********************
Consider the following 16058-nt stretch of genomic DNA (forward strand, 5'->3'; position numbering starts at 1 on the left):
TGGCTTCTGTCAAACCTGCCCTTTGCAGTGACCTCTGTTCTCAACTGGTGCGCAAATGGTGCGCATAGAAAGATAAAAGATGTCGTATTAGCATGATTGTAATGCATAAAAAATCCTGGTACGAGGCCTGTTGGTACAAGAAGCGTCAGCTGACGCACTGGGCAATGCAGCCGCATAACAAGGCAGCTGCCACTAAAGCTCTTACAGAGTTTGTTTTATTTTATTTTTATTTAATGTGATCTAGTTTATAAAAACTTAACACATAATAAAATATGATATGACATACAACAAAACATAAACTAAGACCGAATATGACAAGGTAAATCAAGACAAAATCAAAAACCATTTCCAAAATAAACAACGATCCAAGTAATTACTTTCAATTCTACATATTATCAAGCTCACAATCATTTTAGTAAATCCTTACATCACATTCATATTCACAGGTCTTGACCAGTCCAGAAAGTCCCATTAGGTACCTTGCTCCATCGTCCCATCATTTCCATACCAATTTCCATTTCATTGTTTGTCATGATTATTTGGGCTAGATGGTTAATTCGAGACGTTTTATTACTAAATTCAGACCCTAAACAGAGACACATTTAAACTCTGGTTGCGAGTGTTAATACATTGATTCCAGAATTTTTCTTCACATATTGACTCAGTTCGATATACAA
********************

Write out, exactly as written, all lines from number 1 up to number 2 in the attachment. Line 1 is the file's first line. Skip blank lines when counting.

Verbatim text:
Consider the following 16058-nt stretch of genomic DNA (forward strand, 5'->3'; position numbering starts at 1 on the left):
TGGCTTCTGTCAAACCTGCCCTTTGCAGTGACCTCTGTTCTCAACTGGTGCGCAAATGGTGCGCATAGAAAGATAAAAGATGTCGTATTAGCATGATTGTAATGCATAAAAAATCCTGGTACGAGGCCTGTTGGTACAAGAAGCGTCAGCTGACGCACTGGGCAATGCAGCCGCATAACAAGGCAGCTGCCACTAAAGCTCTTACAGAGTTTGTTTTATTTTATTTTTATTTAATGTGATCTAGTTTATAAAAACTTAACACATAATAAAATATGATATGACATACAACAAAACATAAACTAAGACCGAATATGACAAGGTAAATCAAGACAAAATCAAAAACCATTTCCAAAATAAACAACGATCCAAGTAATTACTTTCAATTCTACATATTATCAAGCTCACAATCATTTTAGTAAATCCTTACATCACATTCATATTCACAGGTCTTGACCAGTCCAGAAAGTCCCATTAGGTACCTTGCTCCATCGTCCCATCATTTCCATACCAATTTCCATTTCATTGTTTGTCATGATTATTTGGGCTAGATGGTTAATTCGAGACGTTTTATTACTAAATTCAGACCCTAAACAGAGACACATTTAAACTCTGGTTGCGAGTGTTAATACATTGATTCCAGAATTTTTCTTCACATATTGACTCAGTTCGATATACAA